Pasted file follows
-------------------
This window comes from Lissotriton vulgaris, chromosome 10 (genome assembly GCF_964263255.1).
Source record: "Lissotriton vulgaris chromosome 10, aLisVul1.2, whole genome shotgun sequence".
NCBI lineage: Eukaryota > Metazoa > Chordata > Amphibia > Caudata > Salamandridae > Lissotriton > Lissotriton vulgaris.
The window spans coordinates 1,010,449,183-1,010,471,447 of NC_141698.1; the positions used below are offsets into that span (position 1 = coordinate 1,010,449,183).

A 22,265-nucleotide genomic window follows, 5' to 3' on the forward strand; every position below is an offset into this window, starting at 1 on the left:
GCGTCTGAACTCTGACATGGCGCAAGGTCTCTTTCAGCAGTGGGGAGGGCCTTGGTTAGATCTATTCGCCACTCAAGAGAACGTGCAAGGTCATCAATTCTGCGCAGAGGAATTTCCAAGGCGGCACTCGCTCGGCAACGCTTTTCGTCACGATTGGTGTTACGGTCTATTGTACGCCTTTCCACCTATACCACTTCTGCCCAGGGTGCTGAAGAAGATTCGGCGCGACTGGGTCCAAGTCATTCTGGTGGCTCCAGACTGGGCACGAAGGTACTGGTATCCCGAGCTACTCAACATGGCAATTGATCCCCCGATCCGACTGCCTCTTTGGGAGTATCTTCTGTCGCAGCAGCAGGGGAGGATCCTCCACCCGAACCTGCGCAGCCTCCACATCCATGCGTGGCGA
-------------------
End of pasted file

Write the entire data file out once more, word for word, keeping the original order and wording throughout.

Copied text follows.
This window comes from Lissotriton vulgaris, chromosome 10 (genome assembly GCF_964263255.1).
Source record: "Lissotriton vulgaris chromosome 10, aLisVul1.2, whole genome shotgun sequence".
NCBI lineage: Eukaryota > Metazoa > Chordata > Amphibia > Caudata > Salamandridae > Lissotriton > Lissotriton vulgaris.
The window spans coordinates 1,010,449,183-1,010,471,447 of NC_141698.1; the positions used below are offsets into that span (position 1 = coordinate 1,010,449,183).

A 22,265-nucleotide genomic window follows, 5' to 3' on the forward strand; every position below is an offset into this window, starting at 1 on the left:
GCGTCTGAACTCTGACATGGCGCAAGGTCTCTTTCAGCAGTGGGGAGGGCCTTGGTTAGATCTATTCGCCACTCAAGAGAACGTGCAAGGTCATCAATTCTGCGCAGAGGAATTTCCAAGGCGGCACTCGCTCGGCAACGCTTTTCGTCACGATTGGTGTTACGGTCTATTGTACGCCTTTCCACCTATACCACTTCTGCCCAGGGTGCTGAAGAAGATTCGGCGCGACTGGGTCCAAGTCATTCTGGTGGCTCCAGACTGGGCACGAAGGTACTGGTATCCCGAGCTACTCAACATGGCAATTGATCCCCCGATCCGACTGCCTCTTTGGGAGTATCTTCTGTCGCAGCAGCAGGGGAGGATCCTCCACCCGAACCTGCGCAGCCTCCACATCCATGCGTGGCGA